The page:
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Caffeinated Kansas: Black Dog Coffeehouse (Lenexa); Ad Astra Coffee and Books (Salina)

Searching for promising local coffee purveyors in previously unvisited parts of the country has been one of my favorite pastimes since my spouse and I got together. Our Kansas visit list included a coffeehouse with a toast option as well as a place to hang out and find a book.


Black Dog Coffeehouse: Despite numerous owners over a decade-plus of existence, Black Dog has maintained both a culture and neighborhood focus that has earned it a loyal following in the region since its opening in 2003. On our visit, we were able to sample some of the changes that the Matsch Family, the business' latest owners, have brought to Black Dog much to our delight.

One such change the new owners put in was based on their research of so-called third-wave coffee shops around the country; as a result, Black Dog discontinued the self-service coffee dispensers in favor of coffee served by manual brewing and upgraded drip coffee equipment.

Other changes reveal how Black Dog has truly become a (Matsch) family affair: their coffee is sourced through area-roaster, Messenger Coffee, a company partly owned by John Matsch. Messenger focuses on sourcing the best coffees while paying farmers higher-than-Fair Trade pricing, according to their company website. As expected, our coffee drinks were quite good, matching some of the best we've had in the Columbus area.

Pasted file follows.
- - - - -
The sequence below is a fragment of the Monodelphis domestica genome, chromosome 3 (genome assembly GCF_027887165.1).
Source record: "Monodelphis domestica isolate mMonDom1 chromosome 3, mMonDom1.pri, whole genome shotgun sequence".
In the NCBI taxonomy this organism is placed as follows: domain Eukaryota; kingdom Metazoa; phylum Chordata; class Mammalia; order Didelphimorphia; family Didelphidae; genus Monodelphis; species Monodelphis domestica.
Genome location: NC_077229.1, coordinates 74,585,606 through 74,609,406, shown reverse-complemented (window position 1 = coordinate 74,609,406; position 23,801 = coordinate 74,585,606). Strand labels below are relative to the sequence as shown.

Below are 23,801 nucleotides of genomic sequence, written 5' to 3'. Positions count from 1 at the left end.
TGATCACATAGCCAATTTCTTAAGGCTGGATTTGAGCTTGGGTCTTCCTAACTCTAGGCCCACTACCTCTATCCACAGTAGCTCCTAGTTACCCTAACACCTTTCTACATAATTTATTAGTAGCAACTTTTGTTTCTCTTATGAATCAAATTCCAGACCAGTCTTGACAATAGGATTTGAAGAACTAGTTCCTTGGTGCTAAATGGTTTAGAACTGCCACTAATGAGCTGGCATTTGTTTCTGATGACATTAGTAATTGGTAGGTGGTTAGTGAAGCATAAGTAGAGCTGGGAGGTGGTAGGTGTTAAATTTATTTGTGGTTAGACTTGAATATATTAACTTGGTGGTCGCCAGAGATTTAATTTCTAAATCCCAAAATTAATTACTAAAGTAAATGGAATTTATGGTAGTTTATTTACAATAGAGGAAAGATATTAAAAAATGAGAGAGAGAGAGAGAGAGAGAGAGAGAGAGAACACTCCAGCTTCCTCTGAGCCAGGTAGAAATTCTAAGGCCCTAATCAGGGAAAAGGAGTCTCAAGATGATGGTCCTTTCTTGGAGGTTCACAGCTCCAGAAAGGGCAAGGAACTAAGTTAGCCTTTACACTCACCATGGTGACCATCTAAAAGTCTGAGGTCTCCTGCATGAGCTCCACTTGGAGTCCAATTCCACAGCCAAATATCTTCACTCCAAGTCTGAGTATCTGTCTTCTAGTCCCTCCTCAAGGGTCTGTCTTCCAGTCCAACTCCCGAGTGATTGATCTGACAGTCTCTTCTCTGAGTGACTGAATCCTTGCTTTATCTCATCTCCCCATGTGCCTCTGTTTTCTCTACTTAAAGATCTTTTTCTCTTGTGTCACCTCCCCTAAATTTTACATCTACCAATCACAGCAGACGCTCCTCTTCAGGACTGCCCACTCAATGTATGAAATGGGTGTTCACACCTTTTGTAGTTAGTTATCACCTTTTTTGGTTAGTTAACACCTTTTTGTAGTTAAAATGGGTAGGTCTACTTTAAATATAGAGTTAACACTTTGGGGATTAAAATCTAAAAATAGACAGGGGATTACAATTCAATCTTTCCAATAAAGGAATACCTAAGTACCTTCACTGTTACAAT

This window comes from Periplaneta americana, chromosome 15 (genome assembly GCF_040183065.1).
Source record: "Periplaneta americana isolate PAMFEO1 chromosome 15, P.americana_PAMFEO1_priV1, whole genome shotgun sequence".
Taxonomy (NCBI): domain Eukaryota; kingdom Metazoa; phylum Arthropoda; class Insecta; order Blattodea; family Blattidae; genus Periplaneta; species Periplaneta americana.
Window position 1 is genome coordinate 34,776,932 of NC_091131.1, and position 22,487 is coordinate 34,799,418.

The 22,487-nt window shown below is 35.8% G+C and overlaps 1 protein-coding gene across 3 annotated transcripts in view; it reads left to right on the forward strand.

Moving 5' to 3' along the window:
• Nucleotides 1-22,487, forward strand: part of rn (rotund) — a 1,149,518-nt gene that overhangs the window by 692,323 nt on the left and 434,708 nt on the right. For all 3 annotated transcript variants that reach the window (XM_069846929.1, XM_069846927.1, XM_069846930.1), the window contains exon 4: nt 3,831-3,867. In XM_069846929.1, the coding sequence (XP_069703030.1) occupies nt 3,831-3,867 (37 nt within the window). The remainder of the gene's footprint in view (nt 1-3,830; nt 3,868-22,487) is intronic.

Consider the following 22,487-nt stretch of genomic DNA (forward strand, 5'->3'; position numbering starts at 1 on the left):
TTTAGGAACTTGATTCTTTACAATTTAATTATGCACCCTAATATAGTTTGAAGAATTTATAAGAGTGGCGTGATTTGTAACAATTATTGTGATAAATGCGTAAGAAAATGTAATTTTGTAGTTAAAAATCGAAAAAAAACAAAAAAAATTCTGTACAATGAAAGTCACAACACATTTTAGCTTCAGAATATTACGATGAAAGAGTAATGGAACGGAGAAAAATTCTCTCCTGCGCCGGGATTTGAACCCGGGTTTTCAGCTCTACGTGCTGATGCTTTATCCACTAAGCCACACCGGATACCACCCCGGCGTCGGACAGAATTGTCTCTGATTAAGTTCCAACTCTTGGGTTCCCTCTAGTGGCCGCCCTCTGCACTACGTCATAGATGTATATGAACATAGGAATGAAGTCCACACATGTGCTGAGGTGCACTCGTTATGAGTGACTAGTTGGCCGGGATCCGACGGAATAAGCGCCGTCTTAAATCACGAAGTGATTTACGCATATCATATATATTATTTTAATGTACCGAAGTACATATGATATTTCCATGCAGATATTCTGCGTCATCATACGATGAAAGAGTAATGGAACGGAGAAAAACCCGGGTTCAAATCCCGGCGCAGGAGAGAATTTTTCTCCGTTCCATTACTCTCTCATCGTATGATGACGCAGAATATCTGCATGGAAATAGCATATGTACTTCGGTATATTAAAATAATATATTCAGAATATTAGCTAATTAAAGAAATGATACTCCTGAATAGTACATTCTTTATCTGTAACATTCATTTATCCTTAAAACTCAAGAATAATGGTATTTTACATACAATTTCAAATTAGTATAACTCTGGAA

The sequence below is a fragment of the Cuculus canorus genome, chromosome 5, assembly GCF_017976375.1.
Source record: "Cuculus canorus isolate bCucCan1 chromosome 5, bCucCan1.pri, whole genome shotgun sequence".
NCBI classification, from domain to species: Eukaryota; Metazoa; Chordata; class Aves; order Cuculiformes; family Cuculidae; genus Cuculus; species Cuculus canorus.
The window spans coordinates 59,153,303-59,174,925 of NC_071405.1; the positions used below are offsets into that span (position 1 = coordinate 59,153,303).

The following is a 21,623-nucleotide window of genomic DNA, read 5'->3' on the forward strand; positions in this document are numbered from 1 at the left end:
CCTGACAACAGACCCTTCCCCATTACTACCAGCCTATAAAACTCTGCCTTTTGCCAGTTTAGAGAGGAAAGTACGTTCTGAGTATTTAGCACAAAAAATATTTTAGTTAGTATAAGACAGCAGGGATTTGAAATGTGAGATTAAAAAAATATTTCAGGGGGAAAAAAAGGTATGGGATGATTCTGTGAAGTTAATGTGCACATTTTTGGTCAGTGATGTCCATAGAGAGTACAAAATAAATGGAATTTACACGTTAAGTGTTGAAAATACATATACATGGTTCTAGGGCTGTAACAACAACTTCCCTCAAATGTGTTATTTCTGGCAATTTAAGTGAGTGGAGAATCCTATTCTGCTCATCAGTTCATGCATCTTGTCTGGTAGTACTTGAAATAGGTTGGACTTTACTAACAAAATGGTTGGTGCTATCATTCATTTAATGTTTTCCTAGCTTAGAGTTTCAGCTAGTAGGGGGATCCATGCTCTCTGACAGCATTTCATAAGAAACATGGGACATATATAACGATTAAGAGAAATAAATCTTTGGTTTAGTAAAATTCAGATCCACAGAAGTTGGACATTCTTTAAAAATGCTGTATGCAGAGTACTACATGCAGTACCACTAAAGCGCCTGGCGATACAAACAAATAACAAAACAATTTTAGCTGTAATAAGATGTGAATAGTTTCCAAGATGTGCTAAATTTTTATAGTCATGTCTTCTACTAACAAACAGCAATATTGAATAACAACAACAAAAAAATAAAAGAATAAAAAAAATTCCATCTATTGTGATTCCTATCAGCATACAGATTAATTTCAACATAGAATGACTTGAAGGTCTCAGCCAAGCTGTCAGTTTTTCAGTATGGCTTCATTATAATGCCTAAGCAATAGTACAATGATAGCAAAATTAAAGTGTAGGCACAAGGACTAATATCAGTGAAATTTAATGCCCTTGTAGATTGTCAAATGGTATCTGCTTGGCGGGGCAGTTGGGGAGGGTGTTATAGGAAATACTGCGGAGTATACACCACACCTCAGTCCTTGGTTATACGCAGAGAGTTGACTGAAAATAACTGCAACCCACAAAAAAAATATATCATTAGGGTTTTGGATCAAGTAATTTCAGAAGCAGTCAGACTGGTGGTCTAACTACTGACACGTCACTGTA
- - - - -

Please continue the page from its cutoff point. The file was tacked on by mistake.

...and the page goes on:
Another change that is definitely a Matsch touch involves Black Dog's toast bar. John's brother Chris had returned to the area from a stint in California with the intent of opening up a bakery. Inspired by the growing toast movement on the west coast as well as the excellent products of bakeries like San Francisco's Mission-district based Tartine, the Matsch family created Ibis Bakery next door.

Black Dog features several loaves of Ibis' bread offerings every day in their toast bar. As opposed to Columbus' Dan The Baker's Toast Bar, this is more of a hearty breakfast (as toast goes, anyway) versus a sampling experience. Black Dog offers thick slices, with each variety of bread matched up with a particular spread. While the Rosemary Olive Oil toast slice, with a combo of butter, pesto and cream cheese was quite tasty, it paled in comparison to the Cranberry Walnut with butter, almond butter, honey and sea salt.

Black Dog Coffeehouse's main menu board and interior space.
Their thick-cut toast uses bread from Ibis Bakery next door. 
According to Ibis' baker Matt Matsch, the slow-rise process used in their breads allows those with celiac and gluten issues to consume their products, Related to this, Black Dog also offers a so-called "Gluten Free Tower" filled with various pastries. Special lunch-oriented items also are offered after 11 AM.